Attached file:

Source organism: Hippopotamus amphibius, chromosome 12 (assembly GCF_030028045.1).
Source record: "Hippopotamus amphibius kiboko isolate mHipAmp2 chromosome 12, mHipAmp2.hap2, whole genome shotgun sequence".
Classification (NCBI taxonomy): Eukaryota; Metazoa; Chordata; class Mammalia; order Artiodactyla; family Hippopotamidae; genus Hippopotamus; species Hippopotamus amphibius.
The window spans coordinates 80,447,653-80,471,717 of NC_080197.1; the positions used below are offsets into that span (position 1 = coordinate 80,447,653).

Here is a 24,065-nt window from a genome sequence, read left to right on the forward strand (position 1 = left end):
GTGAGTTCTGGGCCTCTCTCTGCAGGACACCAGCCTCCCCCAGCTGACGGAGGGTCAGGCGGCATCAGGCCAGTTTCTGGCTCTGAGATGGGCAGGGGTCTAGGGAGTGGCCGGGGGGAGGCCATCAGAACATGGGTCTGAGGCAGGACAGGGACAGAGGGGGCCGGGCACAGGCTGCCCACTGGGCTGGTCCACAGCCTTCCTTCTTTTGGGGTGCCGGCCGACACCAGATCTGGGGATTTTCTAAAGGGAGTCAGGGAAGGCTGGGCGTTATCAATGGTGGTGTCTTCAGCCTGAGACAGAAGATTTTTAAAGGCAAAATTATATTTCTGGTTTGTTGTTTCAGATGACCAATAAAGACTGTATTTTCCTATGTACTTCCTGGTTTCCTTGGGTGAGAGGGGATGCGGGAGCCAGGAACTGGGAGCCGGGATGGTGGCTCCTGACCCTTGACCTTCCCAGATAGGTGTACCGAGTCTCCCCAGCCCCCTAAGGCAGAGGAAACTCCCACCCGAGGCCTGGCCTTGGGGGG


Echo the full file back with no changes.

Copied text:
Source organism: Hippopotamus amphibius, chromosome 12 (assembly GCF_030028045.1).
Source record: "Hippopotamus amphibius kiboko isolate mHipAmp2 chromosome 12, mHipAmp2.hap2, whole genome shotgun sequence".
Classification (NCBI taxonomy): Eukaryota; Metazoa; Chordata; class Mammalia; order Artiodactyla; family Hippopotamidae; genus Hippopotamus; species Hippopotamus amphibius.
The window spans coordinates 80,447,653-80,471,717 of NC_080197.1; the positions used below are offsets into that span (position 1 = coordinate 80,447,653).

Here is a 24,065-nt window from a genome sequence, read left to right on the forward strand (position 1 = left end):
GTGAGTTCTGGGCCTCTCTCTGCAGGACACCAGCCTCCCCCAGCTGACGGAGGGTCAGGCGGCATCAGGCCAGTTTCTGGCTCTGAGATGGGCAGGGGTCTAGGGAGTGGCCGGGGGGAGGCCATCAGAACATGGGTCTGAGGCAGGACAGGGACAGAGGGGGCCGGGCACAGGCTGCCCACTGGGCTGGTCCACAGCCTTCCTTCTTTTGGGGTGCCGGCCGACACCAGATCTGGGGATTTTCTAAAGGGAGTCAGGGAAGGCTGGGCGTTATCAATGGTGGTGTCTTCAGCCTGAGACAGAAGATTTTTAAAGGCAAAATTATATTTCTGGTTTGTTGTTTCAGATGACCAATAAAGACTGTATTTTCCTATGTACTTCCTGGTTTCCTTGGGTGAGAGGGGATGCGGGAGCCAGGAACTGGGAGCCGGGATGGTGGCTCCTGACCCTTGACCTTCCCAGATAGGTGTACCGAGTCTCCCCAGCCCCCTAAGGCAGAGGAAACTCCCACCCGAGGCCTGGCCTTGGGGGG